Venice: October 1585

Calendar of State Papers Relating To English Affairs in the Archives of Venice, Volume 8, 1581-1591. Originally published by Her Majesty's Stationery Office, London, 1894.

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'Venice: October 1585', in Calendar of State Papers Relating To English Affairs in the Archives of Venice, Volume 8, 1581-1591, ed. Horatio F Brown( London, 1894), British History Online [accessed 22 July 2024].

'Venice: October 1585', in Calendar of State Papers Relating To English Affairs in the Archives of Venice, Volume 8, 1581-1591. Edited by Horatio F Brown( London, 1894), British History Online, accessed July 22, 2024,

"Venice: October 1585". Calendar of State Papers Relating To English Affairs in the Archives of Venice, Volume 8, 1581-1591. Ed. Horatio F Brown(London, 1894), , British History Online. Web. 22 July 2024.

October 1585

Oct. 9. Original Despatch, Venetian Archives. 287. Vincenzo Gradenigo, Venetian Ambassador in Spain, to the Doge and Senate.
The fleets of Peru and of New Spain have arrived in Seville. They are very rich. One ship is said to have remained in the Azores to repair, as it was very badly handled by some English ships, which captured another ship with a million of gold on board.
Barbastro, 9th October 1585.
[Italian; deciphered.]
Oct. 18. Original Despatch, Venetian Archives. 288. Vincenzo Gradenigo, Venetian Ambassador in Spain, to the Doge and Senate.
Of general affairs I have little to report; everything is quiet just now owing to the King's illness. They, say, however, that his Majesty, if it please God to give him health, intends next summer to go to Lisbon, so as to be in a more convenient place for directing the attach on England. On this subject there are many rumours which I do not send, as I think they lack foundation; it is possible that all this may be only a ruse to induce the Pope to grant the Bull of Crusade, as the usual time for its publication, Advent, is now coming on.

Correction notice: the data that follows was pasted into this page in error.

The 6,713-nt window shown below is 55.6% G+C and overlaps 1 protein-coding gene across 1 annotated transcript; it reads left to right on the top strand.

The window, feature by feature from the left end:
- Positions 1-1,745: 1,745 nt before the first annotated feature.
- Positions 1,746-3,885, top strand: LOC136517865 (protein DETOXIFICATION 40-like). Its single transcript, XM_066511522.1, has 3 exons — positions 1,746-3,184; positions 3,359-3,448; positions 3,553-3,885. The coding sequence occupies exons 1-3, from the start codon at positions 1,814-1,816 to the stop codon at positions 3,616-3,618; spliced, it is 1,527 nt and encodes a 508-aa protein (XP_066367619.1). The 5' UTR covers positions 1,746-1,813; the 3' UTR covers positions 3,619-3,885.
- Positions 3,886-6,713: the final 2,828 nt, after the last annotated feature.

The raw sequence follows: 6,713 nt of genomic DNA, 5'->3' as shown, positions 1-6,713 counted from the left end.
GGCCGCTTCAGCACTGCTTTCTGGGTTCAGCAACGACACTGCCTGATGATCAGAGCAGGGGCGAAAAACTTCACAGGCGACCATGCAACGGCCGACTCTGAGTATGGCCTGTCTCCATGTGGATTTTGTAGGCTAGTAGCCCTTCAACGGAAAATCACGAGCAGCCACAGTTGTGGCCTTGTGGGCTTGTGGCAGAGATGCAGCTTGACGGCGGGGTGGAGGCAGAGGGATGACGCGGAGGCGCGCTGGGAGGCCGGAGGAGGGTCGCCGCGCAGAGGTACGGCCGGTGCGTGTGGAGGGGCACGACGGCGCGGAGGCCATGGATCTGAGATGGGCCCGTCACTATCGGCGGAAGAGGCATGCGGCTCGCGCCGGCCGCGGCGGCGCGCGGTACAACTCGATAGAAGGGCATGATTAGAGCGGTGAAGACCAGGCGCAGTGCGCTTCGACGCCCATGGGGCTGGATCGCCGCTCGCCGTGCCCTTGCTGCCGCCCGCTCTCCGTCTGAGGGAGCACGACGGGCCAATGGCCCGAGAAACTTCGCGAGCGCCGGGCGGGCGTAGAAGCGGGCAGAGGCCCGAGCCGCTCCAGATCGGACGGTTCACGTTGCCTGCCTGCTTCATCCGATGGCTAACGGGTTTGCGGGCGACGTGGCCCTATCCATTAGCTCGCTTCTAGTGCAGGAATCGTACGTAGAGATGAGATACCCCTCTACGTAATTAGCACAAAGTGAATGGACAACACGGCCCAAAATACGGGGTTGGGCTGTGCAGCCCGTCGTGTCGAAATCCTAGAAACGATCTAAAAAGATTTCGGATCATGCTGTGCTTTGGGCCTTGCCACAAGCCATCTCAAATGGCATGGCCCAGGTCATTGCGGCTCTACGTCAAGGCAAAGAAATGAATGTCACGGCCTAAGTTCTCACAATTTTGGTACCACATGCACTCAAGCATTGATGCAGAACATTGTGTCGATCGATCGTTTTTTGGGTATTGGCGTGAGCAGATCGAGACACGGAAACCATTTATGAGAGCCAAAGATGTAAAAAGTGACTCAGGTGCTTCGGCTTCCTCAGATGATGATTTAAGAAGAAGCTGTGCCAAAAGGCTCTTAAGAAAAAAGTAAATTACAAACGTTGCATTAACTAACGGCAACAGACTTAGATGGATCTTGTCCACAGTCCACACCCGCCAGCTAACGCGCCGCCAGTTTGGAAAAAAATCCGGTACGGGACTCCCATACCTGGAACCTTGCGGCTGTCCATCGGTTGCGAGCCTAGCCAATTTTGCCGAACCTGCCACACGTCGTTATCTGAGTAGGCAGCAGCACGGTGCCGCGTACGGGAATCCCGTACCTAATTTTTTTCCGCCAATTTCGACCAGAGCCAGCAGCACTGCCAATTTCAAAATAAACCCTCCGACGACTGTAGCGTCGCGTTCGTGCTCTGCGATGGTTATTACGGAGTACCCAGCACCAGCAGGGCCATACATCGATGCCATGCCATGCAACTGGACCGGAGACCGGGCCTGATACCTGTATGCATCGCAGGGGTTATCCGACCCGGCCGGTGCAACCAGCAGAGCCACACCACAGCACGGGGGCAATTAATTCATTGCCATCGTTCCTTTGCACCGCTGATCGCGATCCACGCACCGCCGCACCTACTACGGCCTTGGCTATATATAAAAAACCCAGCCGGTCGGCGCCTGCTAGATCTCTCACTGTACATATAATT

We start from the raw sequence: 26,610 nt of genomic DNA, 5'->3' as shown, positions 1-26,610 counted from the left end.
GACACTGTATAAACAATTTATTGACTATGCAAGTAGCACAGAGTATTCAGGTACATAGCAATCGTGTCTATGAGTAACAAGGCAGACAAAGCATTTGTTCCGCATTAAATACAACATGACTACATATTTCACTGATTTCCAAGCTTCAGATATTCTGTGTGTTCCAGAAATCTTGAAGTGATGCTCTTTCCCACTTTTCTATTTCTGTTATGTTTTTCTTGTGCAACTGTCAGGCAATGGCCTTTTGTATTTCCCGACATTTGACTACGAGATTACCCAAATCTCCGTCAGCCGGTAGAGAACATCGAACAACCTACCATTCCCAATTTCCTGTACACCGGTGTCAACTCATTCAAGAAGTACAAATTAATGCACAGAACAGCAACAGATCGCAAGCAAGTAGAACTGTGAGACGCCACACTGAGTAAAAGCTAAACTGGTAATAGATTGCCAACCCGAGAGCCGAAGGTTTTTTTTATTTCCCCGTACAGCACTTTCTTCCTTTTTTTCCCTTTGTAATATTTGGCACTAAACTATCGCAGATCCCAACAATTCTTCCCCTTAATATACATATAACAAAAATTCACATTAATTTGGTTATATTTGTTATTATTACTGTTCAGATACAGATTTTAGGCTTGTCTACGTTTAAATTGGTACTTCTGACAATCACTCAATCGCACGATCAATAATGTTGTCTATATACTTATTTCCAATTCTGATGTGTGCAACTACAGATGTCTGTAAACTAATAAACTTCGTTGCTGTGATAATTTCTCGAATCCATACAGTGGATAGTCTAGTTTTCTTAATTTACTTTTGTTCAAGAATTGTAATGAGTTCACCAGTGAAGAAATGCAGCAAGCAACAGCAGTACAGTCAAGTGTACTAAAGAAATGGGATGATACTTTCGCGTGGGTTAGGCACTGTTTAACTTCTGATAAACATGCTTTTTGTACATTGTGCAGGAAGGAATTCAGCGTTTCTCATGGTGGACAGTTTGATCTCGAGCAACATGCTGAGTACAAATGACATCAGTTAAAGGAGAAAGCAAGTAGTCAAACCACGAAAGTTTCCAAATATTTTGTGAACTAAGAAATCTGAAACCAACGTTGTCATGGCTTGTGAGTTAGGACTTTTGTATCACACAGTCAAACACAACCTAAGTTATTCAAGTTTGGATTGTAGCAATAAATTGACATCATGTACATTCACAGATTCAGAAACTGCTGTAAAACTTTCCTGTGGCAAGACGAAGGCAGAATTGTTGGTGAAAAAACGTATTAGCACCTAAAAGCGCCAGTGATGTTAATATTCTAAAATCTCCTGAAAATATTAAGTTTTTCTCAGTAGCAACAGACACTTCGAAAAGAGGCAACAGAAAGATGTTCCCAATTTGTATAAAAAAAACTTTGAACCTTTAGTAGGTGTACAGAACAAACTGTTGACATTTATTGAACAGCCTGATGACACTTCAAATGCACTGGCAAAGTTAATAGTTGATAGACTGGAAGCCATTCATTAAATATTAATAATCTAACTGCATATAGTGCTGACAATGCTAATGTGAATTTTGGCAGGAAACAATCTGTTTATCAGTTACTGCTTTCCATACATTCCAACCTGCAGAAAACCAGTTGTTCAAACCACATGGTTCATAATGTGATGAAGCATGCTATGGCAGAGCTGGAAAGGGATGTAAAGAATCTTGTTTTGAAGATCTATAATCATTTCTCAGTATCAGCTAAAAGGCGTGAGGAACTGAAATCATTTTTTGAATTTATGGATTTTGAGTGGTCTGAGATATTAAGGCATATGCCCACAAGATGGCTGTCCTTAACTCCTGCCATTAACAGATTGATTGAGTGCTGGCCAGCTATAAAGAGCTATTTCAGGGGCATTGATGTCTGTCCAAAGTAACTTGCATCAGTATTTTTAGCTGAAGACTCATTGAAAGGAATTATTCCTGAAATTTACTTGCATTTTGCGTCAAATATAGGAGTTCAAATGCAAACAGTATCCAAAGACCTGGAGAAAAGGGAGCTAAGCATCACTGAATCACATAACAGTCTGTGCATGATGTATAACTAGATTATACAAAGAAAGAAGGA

Barbastro, 18th October 1585.
[Italian; deciphered.]
Oct. 20. Original Despatch, Venetian Archives. 289. Vincenzo Gradenigo, Venetian Ambassador in Spain, to the Doge and Senate.
Yesterday a courier with letters from Don Bernardino dated from France on the 9th, arrived here; he brings news that Don Antonio of Portugal is in England, and that he was to have sailed on the 22nd September along with Drake and his forty-four ships. The fleet has ten thousand English infantry and five hundred horse on board, and they intend to make a descent on Portugal or the Azores. But the 22nd was a bad day, and the departure was put off till the 25th. The Queen sent a courier to Don Antonio and to Drake, ordering both of them to return to her, as she had matters to discuss with them; but the courier arrived too late. Longlè has received similar news, and showed me his last letters. As regards Portugal, your Serenity must know that three thousand more Spanish infantry have been sent there and divided among various places on the sea. Don Luigi Enriquez and Don Gabriel de Guigno have been ordered to Lisbon with their recruits, both of them at once left Court. Longlè told me that Mons. de Saint Gard, the French Ambassador in Rome, will return to France, and that for some time the King will not send a successor.
Barbastro, 20th October 1585.
[Italian; deciphered.]
Oct. 25. Original Despatch, Venetian Archives. 290. Vincenzo Gradenigo, Venetian Ambassador in Spain, to the Doge and Senate.
The privation of the King of Navarre by the Pope was the work of the League of Guise, who were set on by Don Bernardino de Mendoza, who has managed the whole of this affair, for which he is much praised by the Ministers here, who say that although much money has been spent yet the fomentation of discord in France has brought about the fall of Antwerp, which was their principal object.
Drake has landed in Gallicia with four thousand infantry and done most serious damage by harrying the country, and bad Bayona not been succoured it would have been captured. He then re-embarked and sailed towards Portugal where he has sacked all the shipping, French, Spanish, and Italian, and among these one Venetian whose name I don't know; in all 26 ships with a booty of 300,000 ducats. Nothing more is known at present. It seems that Drake has not yet effected a junction with Don Antonio, who, as I wrote, has also sailed from England. They were very anxious about the Peruvian fleet, but they think Drake missed it by delaying in Gallicia. The fleet is at the port of San Lucar, that it to say, at Seville. It brings seven millions; four for the King and three for private merchants; I think some ships are missing.